Lambrusco comes in many styles, from the deeper, darker Lambrusco di Grasparossa to the lighter, more elegant Lambrusco di Sorbara. In many cases Lambrusco di Sorbara could also be better described as a rosato than a red wine. The wines have bright acidity, minerality and floral notes as opposed to the deep grapy quality of many Lambrusco on the market. As such, they work much better as an aperitif, especially in the spring and summer months! But also have enough stuffing to pair up with classic Lambrusco fare, like pizza and salumi. Paltrinieri is considered by many to be the benchmark for Lambrusco di Sorbara. They were recommended to us by our friend Diego Corradi, who works with Graziano Pra. We asked for a Lambrusco recommendation and he said, “I’m going to introduce you to the number one Lambrusco producer: Paltrinieri.”
Paltrinieri is located in the heart of the Sorbara DOC by the historic cru of Cristo di Sorbara. Since 1998, the estate has been run by the fourth generation Alberto Paltrinieri and his wife, Barbara, though the estate was founded in 1926 by Alberto’s grandfather, Achille. Historically the winery, as was the tradition, produced Lambruschi that were blends of grapes. Since Alberto Paltrinieri took the reins of the estate they began, more and more, to focus on mono-varietal wines from the Lambrusco di Sorbara grape which was gaining more and more recognition for its elegance and complexity compare do the many other Lambrusco varieties. Currently they produce eight different bottlings – all made from 100% Lambrusco di Sorbara save the Solco which is 100% Salamino, a grape that producers a more fruit-forward style of Lambrusco with a darker color compared to the Sorbara.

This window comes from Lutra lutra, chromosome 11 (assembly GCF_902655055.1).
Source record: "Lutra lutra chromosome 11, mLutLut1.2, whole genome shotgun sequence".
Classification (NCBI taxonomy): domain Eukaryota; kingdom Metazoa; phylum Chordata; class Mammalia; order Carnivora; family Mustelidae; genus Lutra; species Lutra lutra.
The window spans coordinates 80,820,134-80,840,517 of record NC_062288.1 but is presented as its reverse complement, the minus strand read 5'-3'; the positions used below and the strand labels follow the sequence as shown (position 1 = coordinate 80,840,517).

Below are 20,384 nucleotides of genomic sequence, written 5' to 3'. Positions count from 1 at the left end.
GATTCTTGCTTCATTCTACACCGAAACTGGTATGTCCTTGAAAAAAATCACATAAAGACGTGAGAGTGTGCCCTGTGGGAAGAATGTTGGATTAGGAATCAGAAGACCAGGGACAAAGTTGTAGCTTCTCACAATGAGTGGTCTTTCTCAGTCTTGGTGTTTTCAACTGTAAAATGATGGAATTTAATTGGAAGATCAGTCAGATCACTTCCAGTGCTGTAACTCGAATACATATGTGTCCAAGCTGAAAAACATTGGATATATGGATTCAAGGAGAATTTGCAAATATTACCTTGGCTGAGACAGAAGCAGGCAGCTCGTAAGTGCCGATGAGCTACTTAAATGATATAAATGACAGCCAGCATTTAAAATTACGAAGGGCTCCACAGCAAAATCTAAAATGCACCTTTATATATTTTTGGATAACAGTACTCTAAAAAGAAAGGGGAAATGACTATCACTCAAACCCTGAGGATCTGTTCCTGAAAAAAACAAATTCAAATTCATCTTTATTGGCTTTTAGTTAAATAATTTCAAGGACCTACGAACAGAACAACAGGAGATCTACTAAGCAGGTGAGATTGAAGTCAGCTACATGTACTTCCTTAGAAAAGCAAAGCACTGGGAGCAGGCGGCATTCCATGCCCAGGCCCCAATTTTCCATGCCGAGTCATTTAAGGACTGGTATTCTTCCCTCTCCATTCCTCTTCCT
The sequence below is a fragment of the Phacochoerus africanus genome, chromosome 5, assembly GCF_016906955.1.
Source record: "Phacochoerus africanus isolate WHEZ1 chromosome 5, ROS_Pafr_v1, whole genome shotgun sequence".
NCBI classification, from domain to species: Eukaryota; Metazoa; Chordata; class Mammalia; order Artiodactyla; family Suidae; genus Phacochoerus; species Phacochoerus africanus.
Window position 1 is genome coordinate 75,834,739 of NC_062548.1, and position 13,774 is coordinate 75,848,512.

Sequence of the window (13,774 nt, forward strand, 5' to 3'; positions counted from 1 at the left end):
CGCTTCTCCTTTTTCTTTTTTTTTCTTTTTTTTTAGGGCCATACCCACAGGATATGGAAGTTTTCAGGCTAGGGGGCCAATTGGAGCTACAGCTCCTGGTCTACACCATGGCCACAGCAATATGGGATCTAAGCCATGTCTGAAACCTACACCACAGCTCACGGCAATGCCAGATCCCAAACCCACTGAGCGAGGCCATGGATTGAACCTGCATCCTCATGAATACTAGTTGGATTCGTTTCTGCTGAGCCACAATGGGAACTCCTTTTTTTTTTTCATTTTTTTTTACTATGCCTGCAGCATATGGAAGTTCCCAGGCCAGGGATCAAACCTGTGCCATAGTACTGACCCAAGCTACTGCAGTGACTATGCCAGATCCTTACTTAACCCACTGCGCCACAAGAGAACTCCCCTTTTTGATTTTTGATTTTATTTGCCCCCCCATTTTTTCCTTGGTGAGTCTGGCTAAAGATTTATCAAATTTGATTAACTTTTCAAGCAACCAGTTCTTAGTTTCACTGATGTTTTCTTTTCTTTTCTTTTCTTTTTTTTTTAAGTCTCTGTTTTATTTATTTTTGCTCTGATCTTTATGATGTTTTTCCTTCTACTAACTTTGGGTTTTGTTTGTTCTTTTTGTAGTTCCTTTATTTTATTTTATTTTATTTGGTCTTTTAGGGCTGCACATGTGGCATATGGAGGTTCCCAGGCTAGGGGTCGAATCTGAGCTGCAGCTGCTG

The estate is made up of 17 hectares of vineyards. The Sorbara zone lies between the Panaro and Secchia rivers and the soil is mainly sandy and loose though towards the fringes of the zone there is more clay and there the wines tend to be deeper in color. Their Lambrusco di Sorbara bottlings tend to be dry with light color and crisp acidity. Examples include the Leclisse, which is a single cru wine from their oldest vineyards in the Cristo subzone, as well as Radice, which is also from the Cristo zone but is bottle-fermented with indigenous yeast and left undisgorged (hipster alert!).
As the writer Ian d’Agata says of Paltrinieri: “…in my opinion the best producer of Lambrusco di Sorbara today.” (Vinous, Jan 2018).